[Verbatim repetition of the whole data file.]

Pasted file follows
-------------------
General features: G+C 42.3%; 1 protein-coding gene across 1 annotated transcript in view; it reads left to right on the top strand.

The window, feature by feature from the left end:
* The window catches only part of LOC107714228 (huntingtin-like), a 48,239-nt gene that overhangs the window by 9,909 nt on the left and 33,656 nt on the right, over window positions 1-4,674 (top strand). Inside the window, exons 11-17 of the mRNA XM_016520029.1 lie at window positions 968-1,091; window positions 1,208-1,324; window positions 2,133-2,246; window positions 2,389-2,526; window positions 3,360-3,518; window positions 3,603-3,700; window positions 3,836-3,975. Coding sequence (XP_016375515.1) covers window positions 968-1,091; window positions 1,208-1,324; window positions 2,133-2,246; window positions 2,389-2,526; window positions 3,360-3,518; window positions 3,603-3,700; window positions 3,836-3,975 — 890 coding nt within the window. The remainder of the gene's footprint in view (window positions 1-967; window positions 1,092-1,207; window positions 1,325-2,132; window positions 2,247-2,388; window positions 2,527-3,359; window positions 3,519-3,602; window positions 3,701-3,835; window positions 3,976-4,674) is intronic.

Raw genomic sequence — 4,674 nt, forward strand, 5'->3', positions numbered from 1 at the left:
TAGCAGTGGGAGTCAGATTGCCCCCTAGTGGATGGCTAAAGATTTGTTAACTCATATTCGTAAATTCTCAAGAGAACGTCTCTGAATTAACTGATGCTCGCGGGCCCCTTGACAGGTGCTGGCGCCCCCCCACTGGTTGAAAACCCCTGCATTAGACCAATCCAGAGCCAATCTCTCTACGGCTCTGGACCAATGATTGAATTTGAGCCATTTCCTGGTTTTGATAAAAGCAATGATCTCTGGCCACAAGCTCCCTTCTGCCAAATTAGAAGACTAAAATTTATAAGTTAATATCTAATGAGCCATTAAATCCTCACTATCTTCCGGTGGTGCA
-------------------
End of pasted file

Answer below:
General features: G+C 42.3%; 1 protein-coding gene across 1 annotated transcript in view; it reads left to right on the top strand.

The window, feature by feature from the left end:
* The window catches only part of LOC107714228 (huntingtin-like), a 48,239-nt gene that overhangs the window by 9,909 nt on the left and 33,656 nt on the right, over window positions 1-4,674 (top strand). Inside the window, exons 11-17 of the mRNA XM_016520029.1 lie at window positions 968-1,091; window positions 1,208-1,324; window positions 2,133-2,246; window positions 2,389-2,526; window positions 3,360-3,518; window positions 3,603-3,700; window positions 3,836-3,975. Coding sequence (XP_016375515.1) covers window positions 968-1,091; window positions 1,208-1,324; window positions 2,133-2,246; window positions 2,389-2,526; window positions 3,360-3,518; window positions 3,603-3,700; window positions 3,836-3,975 — 890 coding nt within the window. The remainder of the gene's footprint in view (window positions 1-967; window positions 1,092-1,207; window positions 1,325-2,132; window positions 2,247-2,388; window positions 2,527-3,359; window positions 3,519-3,602; window positions 3,701-3,835; window positions 3,976-4,674) is intronic.

Raw genomic sequence — 4,674 nt, forward strand, 5'->3', positions numbered from 1 at the left:
TAGCAGTGGGAGTCAGATTGCCCCCTAGTGGATGGCTAAAGATTTGTTAACTCATATTCGTAAATTCTCAAGAGAACGTCTCTGAATTAACTGATGCTCGCGGGCCCCTTGACAGGTGCTGGCGCCCCCCCACTGGTTGAAAACCCCTGCATTAGACCAATCCAGAGCCAATCTCTCTACGGCTCTGGACCAATGATTGAATTTGAGCCATTTCCTGGTTTTGATAAAAGCAATGATCTCTGGCCACAAGCTCCCTTCTGCCAAATTAGAAGACTAAAATTTATAAGTTAATATCTAATGAGCCATTAAATCCTCACTATCTTCCGGTGGTGCA